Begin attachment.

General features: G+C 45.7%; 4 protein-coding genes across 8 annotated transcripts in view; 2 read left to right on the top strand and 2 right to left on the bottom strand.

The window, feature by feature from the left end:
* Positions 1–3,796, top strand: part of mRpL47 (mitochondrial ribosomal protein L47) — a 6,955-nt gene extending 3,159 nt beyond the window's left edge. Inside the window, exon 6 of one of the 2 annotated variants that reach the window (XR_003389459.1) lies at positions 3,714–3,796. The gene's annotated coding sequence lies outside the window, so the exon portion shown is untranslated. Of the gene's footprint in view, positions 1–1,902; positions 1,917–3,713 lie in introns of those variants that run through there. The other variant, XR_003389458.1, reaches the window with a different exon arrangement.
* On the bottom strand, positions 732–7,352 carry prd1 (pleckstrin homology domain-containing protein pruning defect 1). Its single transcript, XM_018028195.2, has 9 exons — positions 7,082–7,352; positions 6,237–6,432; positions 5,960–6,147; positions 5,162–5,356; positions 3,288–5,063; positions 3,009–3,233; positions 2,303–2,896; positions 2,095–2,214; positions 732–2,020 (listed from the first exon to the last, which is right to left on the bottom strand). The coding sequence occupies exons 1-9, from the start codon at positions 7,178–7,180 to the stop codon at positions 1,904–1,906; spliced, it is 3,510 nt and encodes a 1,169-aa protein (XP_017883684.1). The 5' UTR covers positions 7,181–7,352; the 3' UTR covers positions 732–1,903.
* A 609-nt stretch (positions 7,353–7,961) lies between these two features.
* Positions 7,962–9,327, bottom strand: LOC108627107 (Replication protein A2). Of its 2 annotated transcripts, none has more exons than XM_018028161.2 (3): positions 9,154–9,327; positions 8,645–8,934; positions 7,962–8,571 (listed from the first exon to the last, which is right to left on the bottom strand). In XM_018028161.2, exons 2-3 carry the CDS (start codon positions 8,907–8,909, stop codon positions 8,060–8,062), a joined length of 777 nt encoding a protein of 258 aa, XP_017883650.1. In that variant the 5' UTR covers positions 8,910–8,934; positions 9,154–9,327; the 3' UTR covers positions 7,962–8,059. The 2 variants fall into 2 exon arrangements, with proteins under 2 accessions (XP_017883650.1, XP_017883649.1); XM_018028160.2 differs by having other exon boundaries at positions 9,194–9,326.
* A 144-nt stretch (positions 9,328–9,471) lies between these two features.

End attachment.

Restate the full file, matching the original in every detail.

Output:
General features: G+C 45.7%; 4 protein-coding genes across 8 annotated transcripts in view; 2 read left to right on the top strand and 2 right to left on the bottom strand.

The window, feature by feature from the left end:
* Positions 1–3,796, top strand: part of mRpL47 (mitochondrial ribosomal protein L47) — a 6,955-nt gene extending 3,159 nt beyond the window's left edge. Inside the window, exon 6 of one of the 2 annotated variants that reach the window (XR_003389459.1) lies at positions 3,714–3,796. The gene's annotated coding sequence lies outside the window, so the exon portion shown is untranslated. Of the gene's footprint in view, positions 1–1,902; positions 1,917–3,713 lie in introns of those variants that run through there. The other variant, XR_003389458.1, reaches the window with a different exon arrangement.
* On the bottom strand, positions 732–7,352 carry prd1 (pleckstrin homology domain-containing protein pruning defect 1). Its single transcript, XM_018028195.2, has 9 exons — positions 7,082–7,352; positions 6,237–6,432; positions 5,960–6,147; positions 5,162–5,356; positions 3,288–5,063; positions 3,009–3,233; positions 2,303–2,896; positions 2,095–2,214; positions 732–2,020 (listed from the first exon to the last, which is right to left on the bottom strand). The coding sequence occupies exons 1-9, from the start codon at positions 7,178–7,180 to the stop codon at positions 1,904–1,906; spliced, it is 3,510 nt and encodes a 1,169-aa protein (XP_017883684.1). The 5' UTR covers positions 7,181–7,352; the 3' UTR covers positions 732–1,903.
* A 609-nt stretch (positions 7,353–7,961) lies between these two features.
* Positions 7,962–9,327, bottom strand: LOC108627107 (Replication protein A2). Of its 2 annotated transcripts, none has more exons than XM_018028161.2 (3): positions 9,154–9,327; positions 8,645–8,934; positions 7,962–8,571 (listed from the first exon to the last, which is right to left on the bottom strand). In XM_018028161.2, exons 2-3 carry the CDS (start codon positions 8,907–8,909, stop codon positions 8,060–8,062), a joined length of 777 nt encoding a protein of 258 aa, XP_017883650.1. In that variant the 5' UTR covers positions 8,910–8,934; positions 9,154–9,327; the 3' UTR covers positions 7,962–8,059. The 2 variants fall into 2 exon arrangements, with proteins under 2 accessions (XP_017883650.1, XP_017883649.1); XM_018028160.2 differs by having other exon boundaries at positions 9,194–9,326.
* A 144-nt stretch (positions 9,328–9,471) lies between these two features.